Kinect 2.0. Siri For Everyone Else? Possibly.
You know I was watching this ad for Siri (posted after the break) just now, and got to thinking how much Siri reminded me of what I envisioned Kinect For Mobile would be like.
Microsoft has spoken several times since even before Kinect launched last autumn, about bringing the concept to mobile. Initially, I had not given it much thought – almost laughed at the idea at one point. But back during the spring, the idea lodged in my mind, and I began to think about it a bit, and came up with this concept of how it would work. And what I came up with, was pretty much Siri with a hi-def, 3D camera . . . of course this was before I had heard of Siri. But after seeing the Kinect portion of Microsoft’s E3 2011 press event, you kind of get the feeling that everything they are doing with Kinect on Xbox right now, is a poor mans’ prototype for what they intend to do with mobile and PC in 2012, with near simultaneous launches of Windows 8 and Windows Phone 8.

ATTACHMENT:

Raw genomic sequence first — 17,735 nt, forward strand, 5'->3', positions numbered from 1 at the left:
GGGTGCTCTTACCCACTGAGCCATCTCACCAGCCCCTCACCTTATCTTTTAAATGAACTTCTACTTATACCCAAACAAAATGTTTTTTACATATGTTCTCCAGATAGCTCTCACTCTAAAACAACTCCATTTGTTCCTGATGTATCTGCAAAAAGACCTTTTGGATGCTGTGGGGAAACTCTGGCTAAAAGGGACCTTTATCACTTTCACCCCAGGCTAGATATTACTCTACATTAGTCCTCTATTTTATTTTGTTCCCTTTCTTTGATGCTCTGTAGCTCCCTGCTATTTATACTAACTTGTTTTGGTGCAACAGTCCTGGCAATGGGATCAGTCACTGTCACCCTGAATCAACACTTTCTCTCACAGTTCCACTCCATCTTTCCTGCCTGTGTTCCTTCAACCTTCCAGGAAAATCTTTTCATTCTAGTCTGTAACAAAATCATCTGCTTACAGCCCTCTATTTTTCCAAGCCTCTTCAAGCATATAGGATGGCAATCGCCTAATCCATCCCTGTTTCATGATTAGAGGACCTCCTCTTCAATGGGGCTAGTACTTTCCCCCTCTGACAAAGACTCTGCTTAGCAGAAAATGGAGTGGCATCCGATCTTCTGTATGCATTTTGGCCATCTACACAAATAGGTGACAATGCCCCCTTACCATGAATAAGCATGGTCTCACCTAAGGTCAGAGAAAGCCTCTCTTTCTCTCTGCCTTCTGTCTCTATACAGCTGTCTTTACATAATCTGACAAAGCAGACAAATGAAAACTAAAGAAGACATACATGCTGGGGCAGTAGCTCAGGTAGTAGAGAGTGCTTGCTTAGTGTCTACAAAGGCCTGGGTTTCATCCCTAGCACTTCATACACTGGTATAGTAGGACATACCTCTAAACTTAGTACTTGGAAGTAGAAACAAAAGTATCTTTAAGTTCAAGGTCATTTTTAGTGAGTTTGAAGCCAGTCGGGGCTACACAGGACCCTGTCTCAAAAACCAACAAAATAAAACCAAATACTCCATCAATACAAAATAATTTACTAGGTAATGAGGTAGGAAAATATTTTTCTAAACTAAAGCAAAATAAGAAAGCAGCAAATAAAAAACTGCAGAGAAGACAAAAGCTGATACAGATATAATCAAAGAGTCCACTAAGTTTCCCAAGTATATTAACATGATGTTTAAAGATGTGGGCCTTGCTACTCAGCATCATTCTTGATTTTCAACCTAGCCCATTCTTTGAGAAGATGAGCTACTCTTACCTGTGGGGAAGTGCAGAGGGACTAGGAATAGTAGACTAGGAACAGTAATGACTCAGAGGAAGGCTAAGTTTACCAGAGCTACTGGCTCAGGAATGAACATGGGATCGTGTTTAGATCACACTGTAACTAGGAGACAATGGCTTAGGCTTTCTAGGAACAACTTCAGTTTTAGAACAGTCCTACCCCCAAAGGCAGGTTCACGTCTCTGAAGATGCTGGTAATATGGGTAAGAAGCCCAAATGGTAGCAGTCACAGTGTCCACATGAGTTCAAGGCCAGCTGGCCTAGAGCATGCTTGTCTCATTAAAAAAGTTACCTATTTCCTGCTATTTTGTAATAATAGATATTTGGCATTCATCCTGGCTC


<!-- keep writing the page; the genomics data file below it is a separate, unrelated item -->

Of course by then, we will likely be looking at Kinect 2.0 – improved hardware specs, HD camera, dedicated hardware co-processing, vastly improved software, size reduction, and who knows what else. It will certainly be very interesting to see what they come up with. And the certainty that Kinect 2.0 (or perhaps just simply, Kinect for Windows) is going to launch with Windows 8 (at the very least), was an idea that has been toying around in my head for over a year now. But was pretty much confirmed as far as I am concerned, when Microsoft finally debuted before the world, the Windows 8 UI, at the All Things D conference. In all their literature, Microsoft keeps stating that while Win8 will work with a mouse and keyboard, that it was designed “touch first”. And sure enough, now that the preview build of Win 8 is out, it does indeed work with a mouse. However, anyone with even a passing knowledge of Kinect in it’s current form, can easily that maybe “touch first” is not the adjective Microsoft should be using to describe the Win 8, but “Kinect first” would be a more apt descriptor.